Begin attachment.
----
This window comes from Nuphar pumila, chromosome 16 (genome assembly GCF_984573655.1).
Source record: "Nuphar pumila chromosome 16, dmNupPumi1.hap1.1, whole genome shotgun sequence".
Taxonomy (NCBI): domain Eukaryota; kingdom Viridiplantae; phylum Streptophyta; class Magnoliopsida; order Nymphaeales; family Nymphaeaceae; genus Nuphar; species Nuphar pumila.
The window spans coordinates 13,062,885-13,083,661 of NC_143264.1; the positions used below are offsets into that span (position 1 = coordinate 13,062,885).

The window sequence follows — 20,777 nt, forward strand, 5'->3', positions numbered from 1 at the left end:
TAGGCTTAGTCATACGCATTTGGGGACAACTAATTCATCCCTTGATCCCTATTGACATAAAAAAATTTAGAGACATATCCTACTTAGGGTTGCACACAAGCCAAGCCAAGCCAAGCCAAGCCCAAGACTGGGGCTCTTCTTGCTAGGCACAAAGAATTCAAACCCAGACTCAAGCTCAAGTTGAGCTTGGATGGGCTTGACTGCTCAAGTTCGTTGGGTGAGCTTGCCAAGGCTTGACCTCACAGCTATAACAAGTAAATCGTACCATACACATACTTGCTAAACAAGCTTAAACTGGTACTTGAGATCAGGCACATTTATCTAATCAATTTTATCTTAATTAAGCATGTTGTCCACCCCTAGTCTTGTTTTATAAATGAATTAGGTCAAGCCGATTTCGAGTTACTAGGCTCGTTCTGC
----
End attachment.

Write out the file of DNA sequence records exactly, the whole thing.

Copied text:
This window comes from Nuphar pumila, chromosome 16 (genome assembly GCF_984573655.1).
Source record: "Nuphar pumila chromosome 16, dmNupPumi1.hap1.1, whole genome shotgun sequence".
Taxonomy (NCBI): domain Eukaryota; kingdom Viridiplantae; phylum Streptophyta; class Magnoliopsida; order Nymphaeales; family Nymphaeaceae; genus Nuphar; species Nuphar pumila.
The window spans coordinates 13,062,885-13,083,661 of NC_143264.1; the positions used below are offsets into that span (position 1 = coordinate 13,062,885).

The window sequence follows — 20,777 nt, forward strand, 5'->3', positions numbered from 1 at the left end:
TAGGCTTAGTCATACGCATTTGGGGACAACTAATTCATCCCTTGATCCCTATTGACATAAAAAAATTTAGAGACATATCCTACTTAGGGTTGCACACAAGCCAAGCCAAGCCAAGCCAAGCCCAAGACTGGGGCTCTTCTTGCTAGGCACAAAGAATTCAAACCCAGACTCAAGCTCAAGTTGAGCTTGGATGGGCTTGACTGCTCAAGTTCGTTGGGTGAGCTTGCCAAGGCTTGACCTCACAGCTATAACAAGTAAATCGTACCATACACATACTTGCTAAACAAGCTTAAACTGGTACTTGAGATCAGGCACATTTATCTAATCAATTTTATCTTAATTAAGCATGTTGTCCACCCCTAGTCTTGTTTTATAAATGAATTAGGTCAAGCCGATTTCGAGTTACTAGGCTCGTTCTGC